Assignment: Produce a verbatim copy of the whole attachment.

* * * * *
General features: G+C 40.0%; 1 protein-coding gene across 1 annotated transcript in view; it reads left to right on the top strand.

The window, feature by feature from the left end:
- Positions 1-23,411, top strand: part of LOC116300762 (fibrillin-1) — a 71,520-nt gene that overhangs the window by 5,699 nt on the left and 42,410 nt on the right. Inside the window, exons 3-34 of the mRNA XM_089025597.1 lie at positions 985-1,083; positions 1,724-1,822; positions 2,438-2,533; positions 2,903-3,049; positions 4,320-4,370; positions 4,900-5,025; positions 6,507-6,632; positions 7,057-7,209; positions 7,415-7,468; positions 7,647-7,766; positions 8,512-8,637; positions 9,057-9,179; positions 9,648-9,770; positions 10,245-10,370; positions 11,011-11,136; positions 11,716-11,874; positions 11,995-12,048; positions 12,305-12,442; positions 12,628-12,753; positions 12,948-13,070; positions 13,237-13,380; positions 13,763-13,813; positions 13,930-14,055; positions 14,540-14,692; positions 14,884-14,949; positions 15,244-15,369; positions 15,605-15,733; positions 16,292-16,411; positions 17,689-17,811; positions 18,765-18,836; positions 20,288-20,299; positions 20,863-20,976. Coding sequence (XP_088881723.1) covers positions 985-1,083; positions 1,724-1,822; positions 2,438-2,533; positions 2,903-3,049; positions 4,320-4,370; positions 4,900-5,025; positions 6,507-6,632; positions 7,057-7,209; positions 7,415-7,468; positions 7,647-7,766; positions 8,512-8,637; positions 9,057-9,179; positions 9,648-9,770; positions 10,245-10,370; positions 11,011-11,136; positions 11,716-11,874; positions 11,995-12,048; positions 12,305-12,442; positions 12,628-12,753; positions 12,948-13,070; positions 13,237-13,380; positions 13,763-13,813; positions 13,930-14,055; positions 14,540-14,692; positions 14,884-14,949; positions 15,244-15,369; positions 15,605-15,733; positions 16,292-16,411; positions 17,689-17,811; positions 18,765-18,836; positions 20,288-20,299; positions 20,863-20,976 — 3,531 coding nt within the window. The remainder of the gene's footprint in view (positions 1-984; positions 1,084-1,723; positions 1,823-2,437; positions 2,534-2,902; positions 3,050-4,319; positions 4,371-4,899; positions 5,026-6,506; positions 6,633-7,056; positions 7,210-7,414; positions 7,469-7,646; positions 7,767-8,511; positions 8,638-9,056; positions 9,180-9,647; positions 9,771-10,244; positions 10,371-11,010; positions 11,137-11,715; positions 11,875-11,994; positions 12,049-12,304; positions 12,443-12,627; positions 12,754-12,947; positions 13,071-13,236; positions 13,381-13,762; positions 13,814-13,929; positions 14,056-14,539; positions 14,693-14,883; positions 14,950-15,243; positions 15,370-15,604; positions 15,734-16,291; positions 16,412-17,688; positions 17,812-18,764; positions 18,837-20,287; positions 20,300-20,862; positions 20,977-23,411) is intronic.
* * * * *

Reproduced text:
General features: G+C 40.0%; 1 protein-coding gene across 1 annotated transcript in view; it reads left to right on the top strand.

The window, feature by feature from the left end:
- Positions 1-23,411, top strand: part of LOC116300762 (fibrillin-1) — a 71,520-nt gene that overhangs the window by 5,699 nt on the left and 42,410 nt on the right. Inside the window, exons 3-34 of the mRNA XM_089025597.1 lie at positions 985-1,083; positions 1,724-1,822; positions 2,438-2,533; positions 2,903-3,049; positions 4,320-4,370; positions 4,900-5,025; positions 6,507-6,632; positions 7,057-7,209; positions 7,415-7,468; positions 7,647-7,766; positions 8,512-8,637; positions 9,057-9,179; positions 9,648-9,770; positions 10,245-10,370; positions 11,011-11,136; positions 11,716-11,874; positions 11,995-12,048; positions 12,305-12,442; positions 12,628-12,753; positions 12,948-13,070; positions 13,237-13,380; positions 13,763-13,813; positions 13,930-14,055; positions 14,540-14,692; positions 14,884-14,949; positions 15,244-15,369; positions 15,605-15,733; positions 16,292-16,411; positions 17,689-17,811; positions 18,765-18,836; positions 20,288-20,299; positions 20,863-20,976. Coding sequence (XP_088881723.1) covers positions 985-1,083; positions 1,724-1,822; positions 2,438-2,533; positions 2,903-3,049; positions 4,320-4,370; positions 4,900-5,025; positions 6,507-6,632; positions 7,057-7,209; positions 7,415-7,468; positions 7,647-7,766; positions 8,512-8,637; positions 9,057-9,179; positions 9,648-9,770; positions 10,245-10,370; positions 11,011-11,136; positions 11,716-11,874; positions 11,995-12,048; positions 12,305-12,442; positions 12,628-12,753; positions 12,948-13,070; positions 13,237-13,380; positions 13,763-13,813; positions 13,930-14,055; positions 14,540-14,692; positions 14,884-14,949; positions 15,244-15,369; positions 15,605-15,733; positions 16,292-16,411; positions 17,689-17,811; positions 18,765-18,836; positions 20,288-20,299; positions 20,863-20,976 — 3,531 coding nt within the window. The remainder of the gene's footprint in view (positions 1-984; positions 1,084-1,723; positions 1,823-2,437; positions 2,534-2,902; positions 3,050-4,319; positions 4,371-4,899; positions 5,026-6,506; positions 6,633-7,056; positions 7,210-7,414; positions 7,469-7,646; positions 7,767-8,511; positions 8,638-9,056; positions 9,180-9,647; positions 9,771-10,244; positions 10,371-11,010; positions 11,137-11,715; positions 11,875-11,994; positions 12,049-12,304; positions 12,443-12,627; positions 12,754-12,947; positions 13,071-13,236; positions 13,381-13,762; positions 13,814-13,929; positions 14,056-14,539; positions 14,693-14,883; positions 14,950-15,243; positions 15,370-15,604; positions 15,734-16,291; positions 16,412-17,688; positions 17,812-18,764; positions 18,837-20,287; positions 20,300-20,862; positions 20,977-23,411) is intronic.